Article

The filamentous phages fd and IF1 use different mechanisms to infect Escherichia coli.

Laboratorium für Biochemie, Universität Bayreuth, D-95440 Bayreuth, Germany.
Journal of Molecular Biology (Impact Factor: 3.91). 01/2011; 405(4):989-1003. DOI: 10.1016/j.jmb.2010.11.030
Source: PubMed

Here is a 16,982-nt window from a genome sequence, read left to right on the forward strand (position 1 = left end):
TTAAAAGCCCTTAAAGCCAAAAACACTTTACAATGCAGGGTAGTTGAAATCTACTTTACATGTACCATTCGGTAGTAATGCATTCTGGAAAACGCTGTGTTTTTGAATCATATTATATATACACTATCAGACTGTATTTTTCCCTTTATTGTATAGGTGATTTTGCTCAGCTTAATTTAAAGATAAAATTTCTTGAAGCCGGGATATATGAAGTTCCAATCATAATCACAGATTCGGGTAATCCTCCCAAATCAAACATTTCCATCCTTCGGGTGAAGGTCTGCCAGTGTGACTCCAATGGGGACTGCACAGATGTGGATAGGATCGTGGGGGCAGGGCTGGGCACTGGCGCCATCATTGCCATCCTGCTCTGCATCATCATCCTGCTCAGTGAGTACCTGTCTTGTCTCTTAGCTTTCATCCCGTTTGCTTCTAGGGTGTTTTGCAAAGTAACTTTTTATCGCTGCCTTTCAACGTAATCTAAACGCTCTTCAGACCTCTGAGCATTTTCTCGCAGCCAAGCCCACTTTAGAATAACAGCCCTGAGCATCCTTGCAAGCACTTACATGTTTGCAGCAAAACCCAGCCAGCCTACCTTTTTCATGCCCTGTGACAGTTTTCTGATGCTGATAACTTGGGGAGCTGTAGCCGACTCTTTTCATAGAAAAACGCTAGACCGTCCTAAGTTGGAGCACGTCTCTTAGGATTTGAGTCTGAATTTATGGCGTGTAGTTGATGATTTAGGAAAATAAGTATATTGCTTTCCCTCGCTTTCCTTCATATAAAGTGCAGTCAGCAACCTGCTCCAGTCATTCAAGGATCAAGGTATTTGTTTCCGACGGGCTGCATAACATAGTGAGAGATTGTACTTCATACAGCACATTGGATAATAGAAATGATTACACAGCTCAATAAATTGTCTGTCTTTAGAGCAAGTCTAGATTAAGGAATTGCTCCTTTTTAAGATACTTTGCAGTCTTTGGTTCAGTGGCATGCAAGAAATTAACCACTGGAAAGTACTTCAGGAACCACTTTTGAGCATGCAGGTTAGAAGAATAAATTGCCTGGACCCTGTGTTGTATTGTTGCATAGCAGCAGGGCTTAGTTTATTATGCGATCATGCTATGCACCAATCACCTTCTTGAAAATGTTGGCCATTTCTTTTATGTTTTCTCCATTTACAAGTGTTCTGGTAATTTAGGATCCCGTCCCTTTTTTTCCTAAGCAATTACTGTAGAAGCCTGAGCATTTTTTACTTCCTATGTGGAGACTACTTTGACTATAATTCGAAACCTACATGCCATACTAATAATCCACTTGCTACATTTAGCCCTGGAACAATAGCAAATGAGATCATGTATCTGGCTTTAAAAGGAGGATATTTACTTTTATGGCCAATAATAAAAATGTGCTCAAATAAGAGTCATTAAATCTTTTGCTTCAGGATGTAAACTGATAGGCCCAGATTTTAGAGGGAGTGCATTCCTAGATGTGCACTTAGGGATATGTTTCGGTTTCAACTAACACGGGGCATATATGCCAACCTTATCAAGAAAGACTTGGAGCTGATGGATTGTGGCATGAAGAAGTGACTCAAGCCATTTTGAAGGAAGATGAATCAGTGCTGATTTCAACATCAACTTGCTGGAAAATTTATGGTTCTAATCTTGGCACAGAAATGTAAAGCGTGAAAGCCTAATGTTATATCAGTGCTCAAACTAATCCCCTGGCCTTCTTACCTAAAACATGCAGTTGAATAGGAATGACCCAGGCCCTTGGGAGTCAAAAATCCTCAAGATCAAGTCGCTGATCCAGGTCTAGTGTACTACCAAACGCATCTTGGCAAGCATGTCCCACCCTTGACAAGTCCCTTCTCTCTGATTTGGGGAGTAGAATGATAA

ABSTRACT The filamentous phage fd uses its gene 3 protein (G3P) to target Escherichia coli cells in a two-step process. First, the N2 domain of G3P attaches to an F pilus, and then the N1 domain binds to TolA-C. N1 and N2 are tightly associated, rendering the phage robust but noninfectious because the binding site for TolA-C is buried at the domain interface. Binding of N2 to the F pilus initiates partial unfolding, domain disassembly, and prolyl cis-to-trans isomerization in the hinge between N1 and N2. This activates the phage, and trans-Pro213 maintains this state long enough for N1 to reach TolA-C. Phage IF1 targets I pili, and its G3P contains also an N1 domain and an N2 domain. The pilus-binding N2 domains of the phages IF1 and fd are unrelated, and the N1 domains share a 31% sequence identity. We show that N2 of phage IF1 mediates binding to the I pilus, and that N1 targets TolA. Crystallographic and NMR analyses of the complex between N1 and TolA-C indicate that phage IF1 interacts with the same site on TolA-C as phage fd. In IF1-G3P, N1 and N2 are independently folding units, however, and the TolA binding site on N1 is permanently accessible. Activation by unfolding and prolyl isomerization, as in the case of phage fd, is not observed. In IF1-G3P, the absence of stabilizing domain interactions is compensated for by a strong increase in the stabilities of the individual domains. Apparently, these closely related filamentous phages evolved different mechanisms to reconcile robustness with high infectivity.

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